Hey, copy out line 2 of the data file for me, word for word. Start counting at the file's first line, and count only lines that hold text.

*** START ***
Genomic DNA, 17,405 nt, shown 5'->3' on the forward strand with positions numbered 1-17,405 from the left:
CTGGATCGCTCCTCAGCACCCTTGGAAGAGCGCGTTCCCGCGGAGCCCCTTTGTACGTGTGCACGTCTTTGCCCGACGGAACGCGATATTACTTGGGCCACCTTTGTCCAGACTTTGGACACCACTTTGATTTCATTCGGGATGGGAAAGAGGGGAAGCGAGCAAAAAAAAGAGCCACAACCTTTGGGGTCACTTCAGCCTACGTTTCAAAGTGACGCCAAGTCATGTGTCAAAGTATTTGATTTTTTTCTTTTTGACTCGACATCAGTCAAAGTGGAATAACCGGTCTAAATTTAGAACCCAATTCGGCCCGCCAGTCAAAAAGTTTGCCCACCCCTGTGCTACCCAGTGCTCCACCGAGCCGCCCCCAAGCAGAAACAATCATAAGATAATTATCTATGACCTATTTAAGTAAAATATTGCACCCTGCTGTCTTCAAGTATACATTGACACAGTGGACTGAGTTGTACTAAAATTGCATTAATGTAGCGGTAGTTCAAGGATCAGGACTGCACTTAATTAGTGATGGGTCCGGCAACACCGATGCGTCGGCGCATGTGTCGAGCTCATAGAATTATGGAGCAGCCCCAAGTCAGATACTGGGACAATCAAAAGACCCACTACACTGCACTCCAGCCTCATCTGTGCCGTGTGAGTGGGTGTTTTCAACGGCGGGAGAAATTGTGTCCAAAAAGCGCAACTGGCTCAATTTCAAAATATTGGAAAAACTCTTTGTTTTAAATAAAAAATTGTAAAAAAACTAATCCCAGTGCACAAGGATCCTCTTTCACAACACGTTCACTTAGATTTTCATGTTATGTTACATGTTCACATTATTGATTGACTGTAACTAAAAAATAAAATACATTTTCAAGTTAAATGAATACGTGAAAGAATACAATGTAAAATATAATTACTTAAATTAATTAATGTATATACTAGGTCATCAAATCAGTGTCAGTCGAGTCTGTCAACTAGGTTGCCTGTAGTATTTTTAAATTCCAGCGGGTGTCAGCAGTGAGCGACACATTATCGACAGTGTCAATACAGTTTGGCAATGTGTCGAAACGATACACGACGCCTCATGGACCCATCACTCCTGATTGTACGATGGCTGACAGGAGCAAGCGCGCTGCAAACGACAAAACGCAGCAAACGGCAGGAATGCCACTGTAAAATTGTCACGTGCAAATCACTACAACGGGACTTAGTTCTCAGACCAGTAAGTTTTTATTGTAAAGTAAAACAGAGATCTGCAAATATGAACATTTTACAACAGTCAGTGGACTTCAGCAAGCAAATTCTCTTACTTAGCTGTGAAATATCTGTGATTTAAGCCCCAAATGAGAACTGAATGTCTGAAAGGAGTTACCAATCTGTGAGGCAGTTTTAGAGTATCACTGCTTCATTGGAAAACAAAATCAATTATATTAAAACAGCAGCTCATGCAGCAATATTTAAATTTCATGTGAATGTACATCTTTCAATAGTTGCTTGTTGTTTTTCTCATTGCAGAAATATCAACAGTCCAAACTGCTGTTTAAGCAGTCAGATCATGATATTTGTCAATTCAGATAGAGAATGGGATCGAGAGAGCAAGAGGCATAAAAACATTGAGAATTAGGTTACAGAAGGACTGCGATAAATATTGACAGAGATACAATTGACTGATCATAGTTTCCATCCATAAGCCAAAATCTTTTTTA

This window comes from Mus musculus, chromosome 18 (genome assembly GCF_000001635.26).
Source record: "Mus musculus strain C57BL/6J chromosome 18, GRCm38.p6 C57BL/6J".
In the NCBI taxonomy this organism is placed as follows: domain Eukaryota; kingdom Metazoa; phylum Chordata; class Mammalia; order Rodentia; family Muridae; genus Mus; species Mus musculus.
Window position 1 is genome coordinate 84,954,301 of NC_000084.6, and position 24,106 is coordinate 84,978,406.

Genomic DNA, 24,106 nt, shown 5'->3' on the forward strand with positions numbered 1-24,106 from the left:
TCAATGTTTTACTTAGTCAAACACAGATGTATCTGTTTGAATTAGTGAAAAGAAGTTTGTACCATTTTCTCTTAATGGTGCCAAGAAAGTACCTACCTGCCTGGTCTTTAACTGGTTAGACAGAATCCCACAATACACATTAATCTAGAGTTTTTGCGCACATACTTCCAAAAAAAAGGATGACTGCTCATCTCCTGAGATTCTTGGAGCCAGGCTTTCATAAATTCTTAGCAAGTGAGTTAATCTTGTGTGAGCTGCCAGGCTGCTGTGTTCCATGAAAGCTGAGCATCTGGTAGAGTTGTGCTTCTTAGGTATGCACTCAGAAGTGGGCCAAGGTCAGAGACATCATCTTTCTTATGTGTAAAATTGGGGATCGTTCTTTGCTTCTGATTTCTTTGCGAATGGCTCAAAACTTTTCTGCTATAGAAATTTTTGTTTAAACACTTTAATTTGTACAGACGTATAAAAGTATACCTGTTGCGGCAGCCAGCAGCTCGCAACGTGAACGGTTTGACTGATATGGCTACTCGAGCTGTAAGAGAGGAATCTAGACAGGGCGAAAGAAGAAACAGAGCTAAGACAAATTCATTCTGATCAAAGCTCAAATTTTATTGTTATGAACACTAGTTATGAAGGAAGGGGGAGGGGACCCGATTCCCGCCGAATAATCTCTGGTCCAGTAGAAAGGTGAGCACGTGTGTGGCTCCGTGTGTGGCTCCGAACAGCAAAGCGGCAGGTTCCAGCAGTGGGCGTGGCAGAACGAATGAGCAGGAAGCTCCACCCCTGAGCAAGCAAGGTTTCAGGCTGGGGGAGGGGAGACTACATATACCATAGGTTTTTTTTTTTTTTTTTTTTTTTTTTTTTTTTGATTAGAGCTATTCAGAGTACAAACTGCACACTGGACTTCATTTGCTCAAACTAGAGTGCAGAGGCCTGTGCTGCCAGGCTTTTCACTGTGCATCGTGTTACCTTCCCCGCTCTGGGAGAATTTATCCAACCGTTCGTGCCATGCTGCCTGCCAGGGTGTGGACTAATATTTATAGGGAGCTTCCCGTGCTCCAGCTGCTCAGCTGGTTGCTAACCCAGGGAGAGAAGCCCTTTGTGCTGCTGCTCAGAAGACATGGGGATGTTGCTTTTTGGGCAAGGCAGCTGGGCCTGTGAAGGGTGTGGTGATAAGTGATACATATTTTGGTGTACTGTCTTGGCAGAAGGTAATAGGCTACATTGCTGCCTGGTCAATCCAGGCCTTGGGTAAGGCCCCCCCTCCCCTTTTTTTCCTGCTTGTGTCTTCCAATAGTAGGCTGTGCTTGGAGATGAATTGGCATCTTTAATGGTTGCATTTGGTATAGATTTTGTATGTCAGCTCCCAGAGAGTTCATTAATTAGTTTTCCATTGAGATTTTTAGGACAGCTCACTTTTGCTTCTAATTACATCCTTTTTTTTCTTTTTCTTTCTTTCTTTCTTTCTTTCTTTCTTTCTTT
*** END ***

CTGGATCGCTCCTCAGCACCCTTGGAAGAGCGCGTTCCCGCGGAGCCCCTTTGTACGTGTGCACGTCTTTGCCCGACGGAACGCGATATTACTTGGGCCACCTTTGTCCAGACTTTGGACACCACTTTGATTTCATTCGGGATGGGAAAGAGGGGAAGCGAGCAAAAAAAAGAGCCACAACCTTTGGGGTCACTTCAGCCTACGTTTCAAAGTGACGCCAAGTCATGTGTCAAAGTATTTGATTTTTTTCTTTTTGACTCGACATCAGTCAAAGTGGAATAACCGGTCTAAATTTAGAACCCAATTCGGCCCGCCAGTCAAAAAGTTTGCCCACCCCTGTGCTACCCAGTGCTCCACCGAGCCGCCCCCAAGCAGAAACAATCATAAGATAATTATCTATGACCTATTTAAGTAAAATATTGCACCCTGCTGTCTTCAAGTATACATTGACACAGTGGACTGAGTTGTACTAAAATTGCATTAATGTAGCGGTAGTTCAAGGATCAGGACTGCACTTAATTAGTGATGGGTCCGGCAACACCGATGCGTCGGCGCATGTGTCGAGCTCATAGAATTATGGAGCAGCCCCAAGTCAGATACTGGGACAATCAAAAGACCCACTACACTGCACTCCAGCCTCATCTGTGCCGTGTGAGTGGGTGTTTTCAACGGCGGGAGAAATTGTGTCCAAAAAGCGCAACTGGCTCAATTTCAAAATATTGGAAAAACTCTTTGTTTTAAATAAAAAATTGTAAAAAAACTAATCCCAGTGCACAAGGATCCTCTTTCACAACACGTTCACTTAGATTTTCATGTTATGTTACATGTTCACATTATTGATTGACTGTAACTAAAAAATAAAATACATTTTCAAGTTAAATGAATACGTGAAAGAATACAATGTAAAATATAATTACTTAAATTAATTAATGTATATACTAGGTCATCAAATCAGTGTCAGTCGAGTCTGTCAACTAGGTTGCCTGTAGTATTTTTAAATTCCAGCGGGTGTCAGCAGTGAGCGACACATTATCGACAGTGTCAATACAGTTTGGCAATGTGTCGAAACGATACACGACGCCTCATGGACCCATCACTCCTGATTGTACGATGGCTGACAGGAGCAAGCGCGCTGCAAACGACAAAACGCAGCAAACGGCAGGAATGCCACTGTAAAATTGTCACGTGCAAATCACTACAACGGGACTTAGTTCTCAGACCAGTAAGTTTTTATTGTAAAGTAAAACAGAGATCTGCAAATATGAACATTTTACAACAGTCAGTGGACTTCAGCAAGCAAATTCTCTTACTTAGCTGTGAAATATCTGTGATTTAAGCCCCAAATGAGAACTGAATGTCTGAAAGGAGTTACCAATCTGTGAGGCAGTTTTAGAGTATCACTGCTTCATTGGAAAACAAAATCAATTATATTAAAACAGCAGCTCATGCAGCAATATTTAAATTTCATGTGAATGTACATCTTTCAATAGTTGCTTGTTGTTTTTCTCATTGCAGAAATATCAACAGTCCAAACTGCTGTTTAAGCAGTCAGATCATGATATTTGTCAATTCAGATAGAGAATGGGATCGAGAGAGCAAGAGGCATAAAAACATTGAGAATTAGGTTACAGAAGGACTGCGATAAATATTGACAGAGATACAATTGACTGATCATAGTTTCCATCCATAAGCCAAAATCTTTTTTA